Your dog may not encounter these health concerns at all.
Considering this breed is very health as well as active, you really have nothing to worry about as far as weather conditions. Your Belgian Malinois will be fine in warmer weather but does fine with cooler temperatures as well.
Regular exercise is vital with this breed. They are very active and need a job. You will find yourself walking or running with them at any chance they get. If need be, you can try to break their exercise requirements up throughout the day. You can play a little fetch, or obedience playing, or take them along with you for a long walk, so that they don’t get bored. A recommended 60 minutes per day will help go a long way with this breed.
They should socialized at an early age. This will invite a more friendly and less aggressive dog, although they aren’t know for aggression.
You should watch this breed with smaller children. Since they are strong and powerful, an accidental knockdown could very well happen.
Brush their teeth 2 to 3 times per week. Promotes better gum health and keeps your dog teeth in great shape. Bathe as you see fit, however, this dog shouldn’t need too much bathing as a low maintenance dog. That all depends on what role you give your dog. Clipping their nails will help reduce overgrowth, but will also help them when they take long walks with you. It’s common to witness split or cracking nails if they aren’t well maintained.
Your dog will eat differently than other depending on their age, metabolism, activity rate, whether they’ve been spayed or neutered.
A breed like the Belgian Malinois should consume meat or healthy levels of protein. Anywhere between 28 to 33 percent protein should be enough. The first ingredient should be a meat product like chicken, lamb, meat, or fish.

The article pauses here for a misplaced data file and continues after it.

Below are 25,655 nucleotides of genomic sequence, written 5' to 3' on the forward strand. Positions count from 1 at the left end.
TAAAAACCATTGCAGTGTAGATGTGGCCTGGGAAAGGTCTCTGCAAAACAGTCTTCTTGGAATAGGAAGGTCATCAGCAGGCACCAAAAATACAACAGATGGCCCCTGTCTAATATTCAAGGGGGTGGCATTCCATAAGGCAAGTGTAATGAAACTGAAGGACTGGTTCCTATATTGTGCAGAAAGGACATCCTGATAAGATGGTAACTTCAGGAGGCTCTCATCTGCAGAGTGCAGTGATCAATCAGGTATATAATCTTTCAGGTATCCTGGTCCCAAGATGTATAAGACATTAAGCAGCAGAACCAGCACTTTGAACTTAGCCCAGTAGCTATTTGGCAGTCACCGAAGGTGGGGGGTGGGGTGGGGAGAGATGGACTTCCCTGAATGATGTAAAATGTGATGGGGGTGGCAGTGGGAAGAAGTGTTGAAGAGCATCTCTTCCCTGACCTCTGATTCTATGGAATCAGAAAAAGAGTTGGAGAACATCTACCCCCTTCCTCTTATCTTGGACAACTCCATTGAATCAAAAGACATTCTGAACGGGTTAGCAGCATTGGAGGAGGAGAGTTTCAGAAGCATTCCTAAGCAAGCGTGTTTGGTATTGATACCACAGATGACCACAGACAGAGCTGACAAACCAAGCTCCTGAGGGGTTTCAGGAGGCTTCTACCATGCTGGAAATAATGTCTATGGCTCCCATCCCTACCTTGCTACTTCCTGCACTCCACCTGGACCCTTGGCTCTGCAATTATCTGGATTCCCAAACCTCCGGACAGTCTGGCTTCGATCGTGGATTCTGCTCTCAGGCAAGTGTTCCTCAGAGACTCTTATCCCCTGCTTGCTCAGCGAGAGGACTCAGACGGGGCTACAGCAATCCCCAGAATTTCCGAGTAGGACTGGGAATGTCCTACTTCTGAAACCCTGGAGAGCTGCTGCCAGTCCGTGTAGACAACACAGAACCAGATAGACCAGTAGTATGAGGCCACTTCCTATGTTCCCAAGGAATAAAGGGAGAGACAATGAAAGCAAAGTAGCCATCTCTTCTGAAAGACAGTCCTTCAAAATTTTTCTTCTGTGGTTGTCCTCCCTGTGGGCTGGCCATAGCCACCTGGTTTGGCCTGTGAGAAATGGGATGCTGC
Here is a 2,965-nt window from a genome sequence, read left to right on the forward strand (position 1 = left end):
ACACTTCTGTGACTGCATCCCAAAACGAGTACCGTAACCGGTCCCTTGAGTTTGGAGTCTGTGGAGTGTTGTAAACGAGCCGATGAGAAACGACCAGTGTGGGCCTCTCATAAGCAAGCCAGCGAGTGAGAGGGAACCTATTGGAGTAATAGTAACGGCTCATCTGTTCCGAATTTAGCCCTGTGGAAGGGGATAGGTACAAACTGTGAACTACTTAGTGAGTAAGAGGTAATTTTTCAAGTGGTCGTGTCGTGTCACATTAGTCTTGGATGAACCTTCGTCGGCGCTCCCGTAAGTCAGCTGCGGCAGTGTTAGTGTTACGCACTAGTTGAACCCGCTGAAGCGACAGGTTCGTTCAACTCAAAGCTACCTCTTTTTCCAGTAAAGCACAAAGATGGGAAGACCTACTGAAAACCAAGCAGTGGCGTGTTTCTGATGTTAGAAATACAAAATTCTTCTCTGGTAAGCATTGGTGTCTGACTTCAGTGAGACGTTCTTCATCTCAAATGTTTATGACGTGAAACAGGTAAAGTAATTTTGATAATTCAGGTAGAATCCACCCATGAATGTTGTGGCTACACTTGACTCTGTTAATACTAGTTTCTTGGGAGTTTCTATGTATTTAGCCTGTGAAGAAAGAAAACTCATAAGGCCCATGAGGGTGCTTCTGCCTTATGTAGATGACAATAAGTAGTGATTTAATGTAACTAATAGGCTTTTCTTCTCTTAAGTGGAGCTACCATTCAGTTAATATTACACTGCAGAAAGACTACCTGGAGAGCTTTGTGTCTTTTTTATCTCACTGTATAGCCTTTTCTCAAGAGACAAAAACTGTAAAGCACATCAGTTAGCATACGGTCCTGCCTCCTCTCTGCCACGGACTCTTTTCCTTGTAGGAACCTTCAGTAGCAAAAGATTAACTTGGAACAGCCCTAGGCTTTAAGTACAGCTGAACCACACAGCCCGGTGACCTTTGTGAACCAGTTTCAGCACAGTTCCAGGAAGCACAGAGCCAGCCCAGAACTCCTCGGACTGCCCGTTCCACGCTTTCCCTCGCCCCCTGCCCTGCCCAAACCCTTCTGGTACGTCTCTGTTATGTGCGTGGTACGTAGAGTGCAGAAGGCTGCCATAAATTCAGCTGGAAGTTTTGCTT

This breed enjoys treats, bones, veggies, and eggs.
If you are going to feed them dry kibble, you should make sure that it’s high quality food that is appropriate for the breed and their group size.
The suggested amount of food for the Belgian Malinois is 2 to 3 cups of food per day. You can always feed them two or three times per day. This will help reduce the chances of your dog from experiencing bloat.
As always, you should leave your dog some fresh, drinking water.
The American Kennel Club describes this breed as having five accepted coat colors and one marking. They are famously known for wearing their Fawn colored coat, with a short and straight coat that is very water resistant. They have a dense undercoat to help them with wet conditions.
They are considered to be a seasonal shedder, that will require frequent grooming. You could chip away at the effort by making it easier for yourself, when you brush daily. Brushing two or three times per week should cut the mustard.
The accepted coat colors based on the AKC standard: Fawn, Fawn/Sable, Mahogany, Red, Red/Sable.
The one accepted marking found on the Belgian Malinois is their trademark black mask.
The Belgian Malinois continues to make a name for their breed as one of the most dynamic and resourceful breeds on Earth.
Beginning as a pointer, flusher, and herding dog, they have transformed into the dog their humans needed them to be.
While it’s true, the Malinois makes a great service dog for the military and police, they also make a great companion as a sweet and devoted family dog.